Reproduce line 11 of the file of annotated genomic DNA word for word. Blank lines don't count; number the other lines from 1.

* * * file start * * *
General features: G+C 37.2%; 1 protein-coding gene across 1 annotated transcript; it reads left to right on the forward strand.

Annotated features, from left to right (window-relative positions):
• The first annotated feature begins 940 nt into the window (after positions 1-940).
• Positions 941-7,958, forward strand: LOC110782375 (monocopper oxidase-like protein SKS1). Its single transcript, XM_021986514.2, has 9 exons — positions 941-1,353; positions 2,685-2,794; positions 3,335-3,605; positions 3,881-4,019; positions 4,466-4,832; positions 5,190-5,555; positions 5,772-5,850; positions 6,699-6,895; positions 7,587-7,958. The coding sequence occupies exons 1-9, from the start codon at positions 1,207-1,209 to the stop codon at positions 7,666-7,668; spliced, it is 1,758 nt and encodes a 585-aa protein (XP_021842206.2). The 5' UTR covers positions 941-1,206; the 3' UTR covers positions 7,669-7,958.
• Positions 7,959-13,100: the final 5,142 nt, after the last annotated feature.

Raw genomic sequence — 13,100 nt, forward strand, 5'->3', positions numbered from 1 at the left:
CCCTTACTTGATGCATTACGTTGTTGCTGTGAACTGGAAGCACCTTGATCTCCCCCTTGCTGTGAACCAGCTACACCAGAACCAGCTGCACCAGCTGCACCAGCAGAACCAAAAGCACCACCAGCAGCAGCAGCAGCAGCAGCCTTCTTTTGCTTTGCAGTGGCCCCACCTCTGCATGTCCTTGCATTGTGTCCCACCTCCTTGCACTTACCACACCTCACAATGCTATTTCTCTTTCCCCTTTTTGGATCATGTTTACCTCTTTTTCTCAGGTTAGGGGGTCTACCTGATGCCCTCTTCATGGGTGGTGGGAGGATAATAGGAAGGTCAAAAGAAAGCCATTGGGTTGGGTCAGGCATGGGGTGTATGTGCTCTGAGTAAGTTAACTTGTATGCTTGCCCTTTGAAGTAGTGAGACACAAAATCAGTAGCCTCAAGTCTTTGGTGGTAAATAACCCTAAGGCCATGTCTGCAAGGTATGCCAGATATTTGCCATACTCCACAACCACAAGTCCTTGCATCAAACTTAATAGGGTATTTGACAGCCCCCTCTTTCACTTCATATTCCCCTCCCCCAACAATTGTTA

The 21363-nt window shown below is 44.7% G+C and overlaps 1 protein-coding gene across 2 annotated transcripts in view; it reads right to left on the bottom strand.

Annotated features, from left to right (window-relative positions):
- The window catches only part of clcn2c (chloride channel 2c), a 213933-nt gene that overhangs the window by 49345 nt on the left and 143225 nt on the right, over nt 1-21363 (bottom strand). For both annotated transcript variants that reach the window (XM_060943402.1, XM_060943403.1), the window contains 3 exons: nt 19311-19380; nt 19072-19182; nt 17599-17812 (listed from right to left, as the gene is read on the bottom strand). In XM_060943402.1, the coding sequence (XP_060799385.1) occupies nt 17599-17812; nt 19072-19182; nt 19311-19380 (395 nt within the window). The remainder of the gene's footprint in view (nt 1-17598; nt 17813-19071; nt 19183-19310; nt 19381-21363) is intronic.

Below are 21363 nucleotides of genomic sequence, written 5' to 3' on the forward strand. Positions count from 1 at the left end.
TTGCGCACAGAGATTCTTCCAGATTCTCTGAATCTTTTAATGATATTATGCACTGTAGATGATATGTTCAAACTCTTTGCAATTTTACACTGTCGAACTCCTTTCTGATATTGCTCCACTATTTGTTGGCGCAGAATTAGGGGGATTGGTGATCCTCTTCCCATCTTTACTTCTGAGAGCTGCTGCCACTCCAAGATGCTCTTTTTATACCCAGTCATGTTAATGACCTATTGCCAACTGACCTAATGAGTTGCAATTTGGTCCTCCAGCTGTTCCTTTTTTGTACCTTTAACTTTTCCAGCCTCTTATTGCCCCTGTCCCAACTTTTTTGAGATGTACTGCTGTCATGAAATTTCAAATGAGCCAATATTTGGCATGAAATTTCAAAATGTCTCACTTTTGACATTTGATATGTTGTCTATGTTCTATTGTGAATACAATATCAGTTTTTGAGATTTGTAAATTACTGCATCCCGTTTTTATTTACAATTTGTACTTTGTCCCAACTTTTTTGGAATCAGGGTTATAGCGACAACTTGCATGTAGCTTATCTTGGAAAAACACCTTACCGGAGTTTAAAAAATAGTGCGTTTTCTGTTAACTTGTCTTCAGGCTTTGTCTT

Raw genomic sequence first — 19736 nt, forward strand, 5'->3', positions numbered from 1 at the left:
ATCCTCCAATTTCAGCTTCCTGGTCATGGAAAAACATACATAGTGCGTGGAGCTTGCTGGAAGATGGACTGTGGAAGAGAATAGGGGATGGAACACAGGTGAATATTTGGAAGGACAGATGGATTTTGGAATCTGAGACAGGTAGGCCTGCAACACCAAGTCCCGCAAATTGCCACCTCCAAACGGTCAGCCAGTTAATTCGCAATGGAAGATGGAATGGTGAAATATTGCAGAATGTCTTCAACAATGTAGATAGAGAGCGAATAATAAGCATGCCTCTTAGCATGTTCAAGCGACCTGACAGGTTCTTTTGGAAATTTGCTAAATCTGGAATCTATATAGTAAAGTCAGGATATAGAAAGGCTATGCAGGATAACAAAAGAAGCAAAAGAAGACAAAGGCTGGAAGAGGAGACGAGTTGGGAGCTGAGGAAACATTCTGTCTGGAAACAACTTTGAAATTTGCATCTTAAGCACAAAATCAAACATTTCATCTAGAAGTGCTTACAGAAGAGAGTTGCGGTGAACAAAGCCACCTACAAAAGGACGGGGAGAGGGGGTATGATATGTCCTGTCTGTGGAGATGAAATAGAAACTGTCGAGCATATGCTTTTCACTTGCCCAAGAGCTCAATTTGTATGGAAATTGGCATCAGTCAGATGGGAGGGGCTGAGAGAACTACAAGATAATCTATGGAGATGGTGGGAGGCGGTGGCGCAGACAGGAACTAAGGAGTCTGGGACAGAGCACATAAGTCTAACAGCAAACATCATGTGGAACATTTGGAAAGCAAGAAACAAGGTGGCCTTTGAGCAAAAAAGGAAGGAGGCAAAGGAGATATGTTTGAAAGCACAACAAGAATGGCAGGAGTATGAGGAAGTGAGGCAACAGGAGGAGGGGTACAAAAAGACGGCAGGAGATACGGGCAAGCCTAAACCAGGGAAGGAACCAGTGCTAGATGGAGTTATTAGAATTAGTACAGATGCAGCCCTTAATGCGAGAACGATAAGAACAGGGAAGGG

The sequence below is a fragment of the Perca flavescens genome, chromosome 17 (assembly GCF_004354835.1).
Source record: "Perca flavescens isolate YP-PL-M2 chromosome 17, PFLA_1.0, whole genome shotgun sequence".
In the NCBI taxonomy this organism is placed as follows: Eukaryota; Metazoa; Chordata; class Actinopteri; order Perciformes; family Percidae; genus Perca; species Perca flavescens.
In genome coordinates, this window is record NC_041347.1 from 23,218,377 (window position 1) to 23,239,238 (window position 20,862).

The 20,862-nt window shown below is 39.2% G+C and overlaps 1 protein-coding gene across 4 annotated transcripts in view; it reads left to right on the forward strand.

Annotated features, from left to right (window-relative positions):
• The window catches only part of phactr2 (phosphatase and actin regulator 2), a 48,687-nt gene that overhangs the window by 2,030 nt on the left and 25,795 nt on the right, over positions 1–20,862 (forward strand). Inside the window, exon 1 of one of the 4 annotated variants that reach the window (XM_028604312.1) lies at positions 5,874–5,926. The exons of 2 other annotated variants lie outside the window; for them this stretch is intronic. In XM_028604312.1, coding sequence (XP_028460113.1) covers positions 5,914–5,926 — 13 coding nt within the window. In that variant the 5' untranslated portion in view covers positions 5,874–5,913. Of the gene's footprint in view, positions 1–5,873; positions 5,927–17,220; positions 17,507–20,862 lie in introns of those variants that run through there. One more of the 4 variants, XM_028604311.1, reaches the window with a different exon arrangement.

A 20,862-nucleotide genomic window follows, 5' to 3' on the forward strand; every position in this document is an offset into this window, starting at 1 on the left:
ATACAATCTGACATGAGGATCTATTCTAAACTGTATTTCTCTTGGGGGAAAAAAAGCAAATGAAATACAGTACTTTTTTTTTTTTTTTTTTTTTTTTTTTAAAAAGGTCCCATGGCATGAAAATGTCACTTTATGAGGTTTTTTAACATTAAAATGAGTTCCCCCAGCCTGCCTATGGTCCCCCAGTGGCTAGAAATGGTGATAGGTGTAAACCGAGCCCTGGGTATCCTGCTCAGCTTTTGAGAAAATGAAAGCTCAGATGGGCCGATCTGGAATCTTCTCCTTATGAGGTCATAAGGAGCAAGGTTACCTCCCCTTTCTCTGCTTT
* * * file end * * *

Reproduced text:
Below are 21363 nucleotides of genomic sequence, written 5' to 3' on the forward strand. Positions count from 1 at the left end.